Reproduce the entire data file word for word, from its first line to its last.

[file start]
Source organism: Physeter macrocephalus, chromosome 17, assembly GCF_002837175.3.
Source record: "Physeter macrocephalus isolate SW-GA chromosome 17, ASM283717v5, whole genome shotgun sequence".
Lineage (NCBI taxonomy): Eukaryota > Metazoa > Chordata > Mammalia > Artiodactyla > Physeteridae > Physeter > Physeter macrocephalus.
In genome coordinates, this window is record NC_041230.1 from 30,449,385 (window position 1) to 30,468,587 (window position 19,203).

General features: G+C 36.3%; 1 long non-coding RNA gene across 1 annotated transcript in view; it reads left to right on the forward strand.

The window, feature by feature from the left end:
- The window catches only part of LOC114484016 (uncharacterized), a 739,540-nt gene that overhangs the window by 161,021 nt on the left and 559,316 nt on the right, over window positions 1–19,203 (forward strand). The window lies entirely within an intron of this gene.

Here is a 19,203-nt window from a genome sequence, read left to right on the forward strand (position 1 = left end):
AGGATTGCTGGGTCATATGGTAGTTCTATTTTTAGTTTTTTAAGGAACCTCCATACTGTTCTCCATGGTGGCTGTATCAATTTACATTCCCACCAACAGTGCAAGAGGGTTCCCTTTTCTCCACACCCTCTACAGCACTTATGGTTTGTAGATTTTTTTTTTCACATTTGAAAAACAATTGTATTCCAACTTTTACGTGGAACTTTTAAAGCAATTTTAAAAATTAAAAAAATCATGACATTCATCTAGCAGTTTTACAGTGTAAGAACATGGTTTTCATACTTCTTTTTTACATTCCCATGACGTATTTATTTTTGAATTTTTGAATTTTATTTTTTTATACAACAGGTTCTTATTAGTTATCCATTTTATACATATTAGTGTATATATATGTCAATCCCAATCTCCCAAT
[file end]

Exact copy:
Source organism: Physeter macrocephalus, chromosome 17, assembly GCF_002837175.3.
Source record: "Physeter macrocephalus isolate SW-GA chromosome 17, ASM283717v5, whole genome shotgun sequence".
Lineage (NCBI taxonomy): Eukaryota > Metazoa > Chordata > Mammalia > Artiodactyla > Physeteridae > Physeter > Physeter macrocephalus.
In genome coordinates, this window is record NC_041230.1 from 30,449,385 (window position 1) to 30,468,587 (window position 19,203).

General features: G+C 36.3%; 1 long non-coding RNA gene across 1 annotated transcript in view; it reads left to right on the forward strand.

The window, feature by feature from the left end:
- The window catches only part of LOC114484016 (uncharacterized), a 739,540-nt gene that overhangs the window by 161,021 nt on the left and 559,316 nt on the right, over window positions 1–19,203 (forward strand). The window lies entirely within an intron of this gene.

Here is a 19,203-nt window from a genome sequence, read left to right on the forward strand (position 1 = left end):
AGGATTGCTGGGTCATATGGTAGTTCTATTTTTAGTTTTTTAAGGAACCTCCATACTGTTCTCCATGGTGGCTGTATCAATTTACATTCCCACCAACAGTGCAAGAGGGTTCCCTTTTCTCCACACCCTCTACAGCACTTATGGTTTGTAGATTTTTTTTTTCACATTTGAAAAACAATTGTATTCCAACTTTTACGTGGAACTTTTAAAGCAATTTTAAAAATTAAAAAAATCATGACATTCATCTAGCAGTTTTACAGTGTAAGAACATGGTTTTCATACTTCTTTTTTACATTCCCATGACGTATTTATTTTTGAATTTTTGAATTTTATTTTTTTATACAACAGGTTCTTATTAGTTATCCATTTTATACATATTAGTGTATATATATGTCAATCCCAATCTCCCAAT